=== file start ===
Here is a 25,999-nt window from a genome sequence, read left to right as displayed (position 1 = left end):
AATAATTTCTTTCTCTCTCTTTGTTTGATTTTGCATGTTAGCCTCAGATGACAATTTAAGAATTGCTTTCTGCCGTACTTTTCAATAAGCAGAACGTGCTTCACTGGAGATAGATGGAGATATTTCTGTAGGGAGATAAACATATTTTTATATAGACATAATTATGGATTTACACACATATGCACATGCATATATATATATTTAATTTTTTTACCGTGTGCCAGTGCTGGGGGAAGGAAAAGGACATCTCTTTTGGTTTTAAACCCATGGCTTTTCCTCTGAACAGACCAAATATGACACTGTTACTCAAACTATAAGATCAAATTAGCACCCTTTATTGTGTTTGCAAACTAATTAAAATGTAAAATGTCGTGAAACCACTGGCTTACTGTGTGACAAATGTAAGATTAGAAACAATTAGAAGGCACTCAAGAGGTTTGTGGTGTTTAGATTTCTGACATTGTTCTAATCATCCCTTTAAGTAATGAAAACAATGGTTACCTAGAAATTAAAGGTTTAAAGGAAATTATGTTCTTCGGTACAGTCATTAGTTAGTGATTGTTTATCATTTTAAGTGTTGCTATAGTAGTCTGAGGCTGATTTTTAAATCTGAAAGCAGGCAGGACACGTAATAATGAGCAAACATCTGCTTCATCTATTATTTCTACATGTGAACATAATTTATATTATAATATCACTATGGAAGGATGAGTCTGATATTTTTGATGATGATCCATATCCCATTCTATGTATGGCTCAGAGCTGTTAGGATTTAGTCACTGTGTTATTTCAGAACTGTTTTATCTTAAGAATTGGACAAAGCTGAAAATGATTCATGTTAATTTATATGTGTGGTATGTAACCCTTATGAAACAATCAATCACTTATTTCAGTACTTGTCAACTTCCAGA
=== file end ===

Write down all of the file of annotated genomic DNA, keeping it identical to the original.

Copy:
Here is a 25,999-nt window from a genome sequence, read left to right as displayed (position 1 = left end):
AATAATTTCTTTCTCTCTCTTTGTTTGATTTTGCATGTTAGCCTCAGATGACAATTTAAGAATTGCTTTCTGCCGTACTTTTCAATAAGCAGAACGTGCTTCACTGGAGATAGATGGAGATATTTCTGTAGGGAGATAAACATATTTTTATATAGACATAATTATGGATTTACACACATATGCACATGCATATATATATATTTAATTTTTTTACCGTGTGCCAGTGCTGGGGGAAGGAAAAGGACATCTCTTTTGGTTTTAAACCCATGGCTTTTCCTCTGAACAGACCAAATATGACACTGTTACTCAAACTATAAGATCAAATTAGCACCCTTTATTGTGTTTGCAAACTAATTAAAATGTAAAATGTCGTGAAACCACTGGCTTACTGTGTGACAAATGTAAGATTAGAAACAATTAGAAGGCACTCAAGAGGTTTGTGGTGTTTAGATTTCTGACATTGTTCTAATCATCCCTTTAAGTAATGAAAACAATGGTTACCTAGAAATTAAAGGTTTAAAGGAAATTATGTTCTTCGGTACAGTCATTAGTTAGTGATTGTTTATCATTTTAAGTGTTGCTATAGTAGTCTGAGGCTGATTTTTAAATCTGAAAGCAGGCAGGACACGTAATAATGAGCAAACATCTGCTTCATCTATTATTTCTACATGTGAACATAATTTATATTATAATATCACTATGGAAGGATGAGTCTGATATTTTTGATGATGATCCATATCCCATTCTATGTATGGCTCAGAGCTGTTAGGATTTAGTCACTGTGTTATTTCAGAACTGTTTTATCTTAAGAATTGGACAAAGCTGAAAATGATTCATGTTAATTTATATGTGTGGTATGTAACCCTTATGAAACAATCAATCACTTATTTCAGTACTTGTCAACTTCCAGA